Max Heart Rate Increase?

Hi all. I’ve been prowling the TR forum for some months now. Lots of great information here! I have many questions, but one came up during an outside ride today. I’m 52 years old, 5’8" (172 cm), and 162 lbs (73.5 kg) with an FTP of 228. I’ve been on TR for about a year and have now completed SSB MV 1 and 2 and am a week from finishing GB MV. Last year I did the Sustained Power Build, which has much less VO2 Max intervals than the General Build. The General Build has often kicked my butt with VO2 work, but I think I’m seeing dividends. Not only can I complete many of the intervals I haven’t been able to finish before, but I’m seeing gains in my outdoor performance.

On to my question: I went on a two-hour road ride today with a lot of climbing–2,121 ft. in 28 miles. I usually don’t pay much attention to heart rate, but decided to wear my strap to get a more accurate calorie count. To my surprise, Strava says that I hit 194 heart rate at one point during the ride. This is WAY above what I’ve seen before. I think my previous max was around 188. Even more interesting was the fact that my RPE was way down–it really felt like I was cruising most of the ride.

To what do I attribute this increase? Is it a likely Strava error? Am I getting fitter? Should I go straight to the ER?

Although I understand that HR is a pretty individual thing that really doesn’t mean a whole lot in relation to training, this was a surprising piece of data. Any thoughts are appreciated.

First, check that the HR data is good. If your HR builds up to the 194 (as opposed to a random spike), if it is at a point in the route that makes sense (e.g. close to the top of a steep hill), and if you know the HRM to be generally reliable, then the HR data is likely good.

It’s not usual that max HR increases. It could be that previously, you were not pushing yourself into max HR territory, and with an increase in the VO2 max work you’ve done, you are now more accustomed to pushing yourself harder.

HR can also be higher than normal due to caffeine or adrenaline. Or it you’re well rested, HR can get high, even at low RPE.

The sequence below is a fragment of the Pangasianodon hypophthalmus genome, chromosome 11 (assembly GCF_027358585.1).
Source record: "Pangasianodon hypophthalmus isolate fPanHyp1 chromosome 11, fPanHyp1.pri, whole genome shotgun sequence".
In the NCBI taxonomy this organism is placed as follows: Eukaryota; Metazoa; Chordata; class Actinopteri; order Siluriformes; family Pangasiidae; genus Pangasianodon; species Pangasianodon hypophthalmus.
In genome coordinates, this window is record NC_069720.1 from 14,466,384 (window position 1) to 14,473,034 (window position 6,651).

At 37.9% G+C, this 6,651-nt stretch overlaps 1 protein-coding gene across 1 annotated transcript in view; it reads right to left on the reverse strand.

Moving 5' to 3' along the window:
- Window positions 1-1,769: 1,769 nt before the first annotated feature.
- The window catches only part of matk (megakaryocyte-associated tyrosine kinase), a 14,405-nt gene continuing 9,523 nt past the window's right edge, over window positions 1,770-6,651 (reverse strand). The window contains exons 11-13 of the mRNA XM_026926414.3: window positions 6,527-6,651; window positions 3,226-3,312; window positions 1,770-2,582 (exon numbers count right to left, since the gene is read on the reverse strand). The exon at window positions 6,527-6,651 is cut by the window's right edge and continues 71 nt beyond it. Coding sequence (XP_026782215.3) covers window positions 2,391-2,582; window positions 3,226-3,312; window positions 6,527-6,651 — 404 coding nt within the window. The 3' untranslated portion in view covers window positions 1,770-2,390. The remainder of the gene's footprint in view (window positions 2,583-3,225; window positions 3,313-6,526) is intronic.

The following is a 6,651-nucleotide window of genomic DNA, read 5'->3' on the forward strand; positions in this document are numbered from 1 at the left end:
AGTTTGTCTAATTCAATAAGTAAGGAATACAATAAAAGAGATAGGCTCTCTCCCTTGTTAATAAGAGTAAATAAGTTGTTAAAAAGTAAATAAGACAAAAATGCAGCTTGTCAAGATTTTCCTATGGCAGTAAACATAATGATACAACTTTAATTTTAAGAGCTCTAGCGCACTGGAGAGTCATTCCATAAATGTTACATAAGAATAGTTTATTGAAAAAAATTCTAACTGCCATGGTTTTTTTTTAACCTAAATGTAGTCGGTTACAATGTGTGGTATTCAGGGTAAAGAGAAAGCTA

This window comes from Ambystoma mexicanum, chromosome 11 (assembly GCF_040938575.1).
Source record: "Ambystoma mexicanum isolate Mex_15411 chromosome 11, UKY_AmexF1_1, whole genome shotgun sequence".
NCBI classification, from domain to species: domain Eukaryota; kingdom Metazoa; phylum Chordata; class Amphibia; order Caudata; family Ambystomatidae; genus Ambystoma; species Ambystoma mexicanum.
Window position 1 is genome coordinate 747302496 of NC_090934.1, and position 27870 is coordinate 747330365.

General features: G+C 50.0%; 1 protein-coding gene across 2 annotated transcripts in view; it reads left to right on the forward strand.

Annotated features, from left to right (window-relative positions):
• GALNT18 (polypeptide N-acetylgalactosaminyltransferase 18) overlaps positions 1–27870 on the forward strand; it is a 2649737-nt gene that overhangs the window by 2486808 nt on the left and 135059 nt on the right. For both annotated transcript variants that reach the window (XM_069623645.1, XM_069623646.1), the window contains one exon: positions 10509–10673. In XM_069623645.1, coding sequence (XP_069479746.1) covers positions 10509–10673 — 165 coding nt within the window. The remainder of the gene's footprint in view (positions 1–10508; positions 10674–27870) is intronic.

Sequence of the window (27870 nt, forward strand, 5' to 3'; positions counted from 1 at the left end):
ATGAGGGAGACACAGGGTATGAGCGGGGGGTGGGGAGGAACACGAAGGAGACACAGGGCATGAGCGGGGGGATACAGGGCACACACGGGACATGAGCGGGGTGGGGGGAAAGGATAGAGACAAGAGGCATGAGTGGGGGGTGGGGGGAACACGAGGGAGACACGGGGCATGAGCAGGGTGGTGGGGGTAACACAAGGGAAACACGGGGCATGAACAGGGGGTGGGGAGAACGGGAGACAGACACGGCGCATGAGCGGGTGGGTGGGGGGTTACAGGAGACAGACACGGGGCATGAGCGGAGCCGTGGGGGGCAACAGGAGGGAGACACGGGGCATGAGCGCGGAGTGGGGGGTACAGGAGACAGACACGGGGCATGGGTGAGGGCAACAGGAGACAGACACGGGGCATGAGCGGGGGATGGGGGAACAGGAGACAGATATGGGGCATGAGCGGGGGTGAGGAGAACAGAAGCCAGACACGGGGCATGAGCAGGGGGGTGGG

More generally, I wouldn’t worry about it too much. Sounds like you are getting fitter and stronger on the bike, so well done on that front. Although might make sense to observe HR more frequently during workouts/rides. That way you’ll understand how your body typically reacts, and you’ll more easily be able to spot something out of the ordinary. As we get older (I’m 46, so a few years behind you), it’s not a bad idea to pay attention more to how our bodies, heart in particular, respond to exercise.

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Were you unusually well rested and/or motivated for the ride? I find my HR is significantly higher at any given power/RPE when I’m tapering for a race or am otherwise fresher than usual. And on race day when it all comes together (fresh, carb loaded, adrenaline, caffeine, etc) I’m often sitting fairly comfortably at HRs that would have me blowing up when I’m in the middle of a heavy training block. It’s a good sign that I got the taper right.

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MaxHR is really a genetic thing. It doesn’t really change with fitness, but slowly declines with age.

Most people do not routinely go above 96-98% of max, as a. it hurts, and b. it is not efficient training or racing. So the jump in observed maxHR is potentially consistent with a genuinely maximal effort as compared with what you might see in routine training.

Note also that in hot weather, you can see an increase in HR for the same effort, as your heart is working harder to keep you cool. Coming into warmer temperatures in June is a potential suspect here.

I agree with @DaveWh’s suggestions for looking more carefully at the HR peak for signs of a potential data error. As HR straps age, they can accumulate salts from sweat, which can lead to stray paths for static electricity and measurement errors. Washing the strap, or ultimately replacing the fabric strap (keep the measurement module itself) can help deal with the salt accumulation.

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I started getting strange spikes from my Garmin HR strap on outdoor rides, normally very early in the ride. After some research, I learned that is was not uncommon with the Garmin and thus I recently switched to Wahoo as reviewers and the TR guys said they don’t have spike issues.

I started getting spikes with Garmin strap HRM too but discovered I was not washing the strap regularly enough, now that I do wash it more (washing machine once a week) I have no more spike issues.

HR will also increase with dehydration.

I would check the quality of your HR data first, though.